Sermon Notes: Ordinary 6, Year A – the letter of the Law

Text: Matthew 5:17-37

  • It is the law which so often runs us into trouble
    • Controversy over European Courts vs the Sovereignty of Parliament
    • The letter of the law being very different to the spirit of the law
    • Laws that are unenforceable,impractical or simple knee-jerk reactions (Dangerous Dogs Act, CRB Checks, and even worse the shelving of the ISA safeguarding mechanism)
  • The Laws of Moses have been both a source of light and inspiration to us over the centuries
  • And have also been a millstone
    • because they weren’t written for us
    • they were written for a nomadic people, moving into a new territory, seeking to ethnically clense the land of the Canaanites and replant the vine of Israel (Ps 90)
    • The Law of Moses is about separation, about practical purity, about ensuring that the Jewish lineage was not diluted by intermarriage
    • So the Law of Moses prescribes in both literal and metaphorical terms the dangers of mixing with the locals
      • So a fabric may not be made of two different kinds of thread
      • So the eating of animals which are neither one thing nor another (like shellfish) is prohibited
      • So ritual practices associated with the worship of ‘foreign Gods’ such as tattooing or sexual practices are forbidden
  • These laws were written because as Jesus says in relationship to divorce “because of the hardness of your hearts”
  • For the context in which these laws were created, they were in many ways appropriate (although the culture of separation and ethnic clensing is perhaps debateable)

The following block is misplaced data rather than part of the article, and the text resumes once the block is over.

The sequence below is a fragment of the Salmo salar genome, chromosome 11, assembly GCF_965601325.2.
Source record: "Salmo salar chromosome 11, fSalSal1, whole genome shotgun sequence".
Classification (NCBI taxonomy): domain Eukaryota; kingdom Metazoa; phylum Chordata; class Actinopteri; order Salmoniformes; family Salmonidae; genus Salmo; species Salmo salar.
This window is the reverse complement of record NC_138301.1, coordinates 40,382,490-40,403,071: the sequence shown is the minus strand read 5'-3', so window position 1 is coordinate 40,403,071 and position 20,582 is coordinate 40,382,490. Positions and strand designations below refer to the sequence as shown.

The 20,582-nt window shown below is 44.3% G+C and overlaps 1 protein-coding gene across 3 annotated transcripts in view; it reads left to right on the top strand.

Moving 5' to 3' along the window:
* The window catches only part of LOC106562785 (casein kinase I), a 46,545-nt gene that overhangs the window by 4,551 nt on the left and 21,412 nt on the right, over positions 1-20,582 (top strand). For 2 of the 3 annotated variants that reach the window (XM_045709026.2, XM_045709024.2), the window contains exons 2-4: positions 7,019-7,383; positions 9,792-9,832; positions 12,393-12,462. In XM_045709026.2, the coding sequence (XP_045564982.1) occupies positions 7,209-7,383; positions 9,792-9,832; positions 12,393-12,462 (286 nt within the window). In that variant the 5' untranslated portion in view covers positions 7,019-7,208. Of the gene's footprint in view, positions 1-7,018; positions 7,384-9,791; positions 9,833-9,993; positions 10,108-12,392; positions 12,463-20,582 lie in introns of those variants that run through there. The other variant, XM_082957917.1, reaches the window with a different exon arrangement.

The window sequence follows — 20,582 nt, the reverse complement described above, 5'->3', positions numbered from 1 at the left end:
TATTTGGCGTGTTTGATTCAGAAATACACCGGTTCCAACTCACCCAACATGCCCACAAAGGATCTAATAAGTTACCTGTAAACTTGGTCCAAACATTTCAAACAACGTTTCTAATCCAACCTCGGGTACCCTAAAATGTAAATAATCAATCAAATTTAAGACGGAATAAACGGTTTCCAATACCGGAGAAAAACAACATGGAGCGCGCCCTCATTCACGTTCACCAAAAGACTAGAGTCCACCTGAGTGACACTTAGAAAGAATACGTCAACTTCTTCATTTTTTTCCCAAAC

• Just as some laws in England no longer have relevance (the requirement to practice archery every Sunday after Mass for example), so the letter of the Jewish Law is no longer strictly appropriate.
  • We should be careful when trying to apply Bronze Age constructs to 21st Century society: there are some places where the sense of what the Torah is trying to say is more important than the actual words.
  • Jesus comes therefore to his own time and to our time, to complete the law, and with the advent of Christ, the law becomes complete and the time to move on has come.
  • We gladly threw out the dietary laws, even during the lives of the first apostles, but the hardness of our hearts has limited the extent to which we have taken that, to the point where most people on the streets believe that these days to be a Christian is not to seek tolerance, forgiveness or understanding, but to claim special privilege, prejudice and judgement over the sexuality and morality of others.
  • This is not what Christ calls us to. Matthew 7:1 calls us not to judge, but to trust in the righteous judge and to follow the will of God not in the pharisaical letter of the law, but in the sweep of the Gospel
    • To love
    • To forgive
    • To heal
    • To reconcile
  • Jesus recognises that our sin may be deeply buried within us
    • That lust inside is as corrosive as the adulterous act itself
    • That the law merely frames the evil and wrong doing of society
      • If the law on Murder were repealed tomorrow, it would not make murder any more acceptable
  • The framework of love that underpins our Christian faith calls us individually and as a society to be reconciled with God
    • This isn’t just for law breaking
    • but rather for failing to grasp the call of the Gospel
    • for putting ourselves before others
    • for placing others on the edge of our concern
  • May our ‘yes’ mean ‘yes’, when we embrace the new law of Christ and may that be a wholehearted ‘yes’ to God.
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